MOANS are rising from the Pentagon. Military budgets are being squeezed after an era of expansion, and some see readiness draining away. The Air Force has served notice that it won't be able to give its pilots the flying time needed to keep them at peak readiness. It is asking Congress to OK a shift of funds in the '88 budget to buy more training time. Spare parts inventories are another worry.
People interested in their country's security, having read and heard lots about the huge military buildup of the Reagan years, are left asking, ``Just how concerned should I be?''
First, in case you're wondering, the anguish over readiness represents more than poor-mouthing by the top brass as the budget-cutters advance. When the call goes out for quick savings, the first items axed are likely to be those most easily reached. In the realm of defense spending, these items include yearly allotments for fuel, training, ammunition, and maintenance - the elements usually lumped together as ``readiness.'' At a time of reduced spending, it's important that these basic needs be protected.
Big-ticket items like new bombers or space-based defense projects have both longer-term funding and political constituencies to shield them from quick slashes.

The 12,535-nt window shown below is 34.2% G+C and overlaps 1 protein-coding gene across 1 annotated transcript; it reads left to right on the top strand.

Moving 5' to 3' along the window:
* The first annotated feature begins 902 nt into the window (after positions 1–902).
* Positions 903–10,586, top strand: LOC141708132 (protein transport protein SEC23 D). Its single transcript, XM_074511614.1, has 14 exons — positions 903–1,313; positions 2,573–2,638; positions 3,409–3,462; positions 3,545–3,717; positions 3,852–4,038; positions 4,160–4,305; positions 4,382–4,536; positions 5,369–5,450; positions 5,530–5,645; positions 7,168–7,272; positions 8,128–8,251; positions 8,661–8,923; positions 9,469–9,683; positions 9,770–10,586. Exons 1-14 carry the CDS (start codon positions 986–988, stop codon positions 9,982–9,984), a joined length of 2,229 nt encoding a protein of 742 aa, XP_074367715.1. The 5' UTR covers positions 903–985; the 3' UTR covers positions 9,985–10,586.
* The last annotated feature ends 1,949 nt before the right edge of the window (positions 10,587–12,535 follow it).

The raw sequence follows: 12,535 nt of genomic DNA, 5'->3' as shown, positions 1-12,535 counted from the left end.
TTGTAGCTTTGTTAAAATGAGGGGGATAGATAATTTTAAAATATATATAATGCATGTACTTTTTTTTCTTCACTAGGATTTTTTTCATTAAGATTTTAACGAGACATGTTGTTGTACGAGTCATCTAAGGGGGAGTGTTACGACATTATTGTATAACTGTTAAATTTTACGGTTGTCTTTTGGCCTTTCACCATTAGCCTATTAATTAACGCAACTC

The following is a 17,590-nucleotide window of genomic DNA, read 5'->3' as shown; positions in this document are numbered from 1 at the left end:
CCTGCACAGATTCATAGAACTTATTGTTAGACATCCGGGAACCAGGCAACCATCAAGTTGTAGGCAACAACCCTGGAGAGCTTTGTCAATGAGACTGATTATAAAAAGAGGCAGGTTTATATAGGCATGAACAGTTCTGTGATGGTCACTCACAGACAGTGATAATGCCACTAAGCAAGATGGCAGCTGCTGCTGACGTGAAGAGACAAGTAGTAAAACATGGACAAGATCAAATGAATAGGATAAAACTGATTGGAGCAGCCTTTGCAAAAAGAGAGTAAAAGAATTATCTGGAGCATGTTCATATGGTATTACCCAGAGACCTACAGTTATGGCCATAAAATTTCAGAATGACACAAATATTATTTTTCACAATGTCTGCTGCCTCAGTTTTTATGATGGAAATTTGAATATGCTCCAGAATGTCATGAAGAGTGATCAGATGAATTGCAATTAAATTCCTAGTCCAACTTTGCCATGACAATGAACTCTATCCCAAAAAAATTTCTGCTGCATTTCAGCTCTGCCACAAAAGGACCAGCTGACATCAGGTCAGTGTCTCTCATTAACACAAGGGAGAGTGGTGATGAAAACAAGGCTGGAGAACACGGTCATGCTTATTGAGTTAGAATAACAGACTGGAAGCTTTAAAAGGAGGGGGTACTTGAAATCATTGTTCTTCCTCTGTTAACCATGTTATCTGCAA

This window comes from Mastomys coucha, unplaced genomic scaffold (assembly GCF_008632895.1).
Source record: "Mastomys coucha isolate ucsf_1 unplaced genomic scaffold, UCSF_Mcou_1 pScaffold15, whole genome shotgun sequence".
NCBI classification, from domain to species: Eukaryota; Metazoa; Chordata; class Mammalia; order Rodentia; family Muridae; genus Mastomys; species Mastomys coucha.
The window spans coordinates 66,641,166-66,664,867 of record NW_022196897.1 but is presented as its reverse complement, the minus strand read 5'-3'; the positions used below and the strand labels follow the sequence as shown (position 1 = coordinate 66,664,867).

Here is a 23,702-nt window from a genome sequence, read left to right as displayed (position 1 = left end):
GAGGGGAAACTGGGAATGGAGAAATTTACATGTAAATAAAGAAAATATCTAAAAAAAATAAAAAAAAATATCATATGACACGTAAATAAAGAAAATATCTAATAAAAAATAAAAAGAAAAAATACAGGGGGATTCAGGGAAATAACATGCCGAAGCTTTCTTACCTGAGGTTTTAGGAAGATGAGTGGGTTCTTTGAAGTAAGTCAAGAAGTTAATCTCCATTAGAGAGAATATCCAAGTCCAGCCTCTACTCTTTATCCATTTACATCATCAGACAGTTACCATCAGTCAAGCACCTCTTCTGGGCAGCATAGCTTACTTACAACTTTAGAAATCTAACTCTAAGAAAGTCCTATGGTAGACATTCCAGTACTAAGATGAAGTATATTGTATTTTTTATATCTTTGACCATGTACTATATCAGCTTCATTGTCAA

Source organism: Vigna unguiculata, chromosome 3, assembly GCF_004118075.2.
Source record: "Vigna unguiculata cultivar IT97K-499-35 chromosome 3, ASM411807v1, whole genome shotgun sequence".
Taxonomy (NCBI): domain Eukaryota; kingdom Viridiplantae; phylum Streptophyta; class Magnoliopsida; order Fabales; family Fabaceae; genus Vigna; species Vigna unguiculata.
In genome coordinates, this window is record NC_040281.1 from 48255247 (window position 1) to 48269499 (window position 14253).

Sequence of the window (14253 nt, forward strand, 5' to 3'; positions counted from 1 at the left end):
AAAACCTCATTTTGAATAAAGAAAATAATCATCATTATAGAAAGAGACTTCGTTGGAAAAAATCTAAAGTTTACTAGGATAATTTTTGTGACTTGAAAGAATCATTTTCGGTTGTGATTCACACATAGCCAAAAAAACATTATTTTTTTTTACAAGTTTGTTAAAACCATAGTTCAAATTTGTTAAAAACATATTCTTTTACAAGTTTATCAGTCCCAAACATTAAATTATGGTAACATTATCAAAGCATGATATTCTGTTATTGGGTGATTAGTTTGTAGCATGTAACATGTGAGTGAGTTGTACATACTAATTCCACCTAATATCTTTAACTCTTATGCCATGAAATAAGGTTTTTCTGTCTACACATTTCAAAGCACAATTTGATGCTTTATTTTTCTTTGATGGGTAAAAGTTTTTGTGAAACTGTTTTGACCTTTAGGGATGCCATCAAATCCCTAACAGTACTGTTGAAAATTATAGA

Second, and more important, the citizens' question can really be answered only in the context of another question: What should the United States be ready for?
The size and shape of the armed forces should fit the nation's military and strategic commitments. Those commitments haven't been thoroughly rethought since the early '70s; they are due for reconsideration.
Should Europe remain the keystone of our strategic interests? Should attention shift to the Pacific? Should planning be directed toward conflict in the third world?
A changing world - more-self-sufficient allies, an evolving Soviet Union - is altering superpower relationships and begging answers to these questions. Presidential candidates should help frame a national debate over strategic interests - a debate the next administration will have to resolve.
It will also have to resolve the issue of what is affordable. The days of rapid modernization and 600-ship navies are probably behind us, no matter who's elected next fall. Maintaining the modern weaponry already purchased will require more budget expansion than is likely to materialize. So the process of deciding which systems are crucial and which are expendable will grow even more intense.
The latest flare-up in the Gulf has shown that US forces can be ready when needed. How many needs should the nation be anticipating? The readiness debate must ultimately go beyond numbers of bullets and hours of training to consider this question.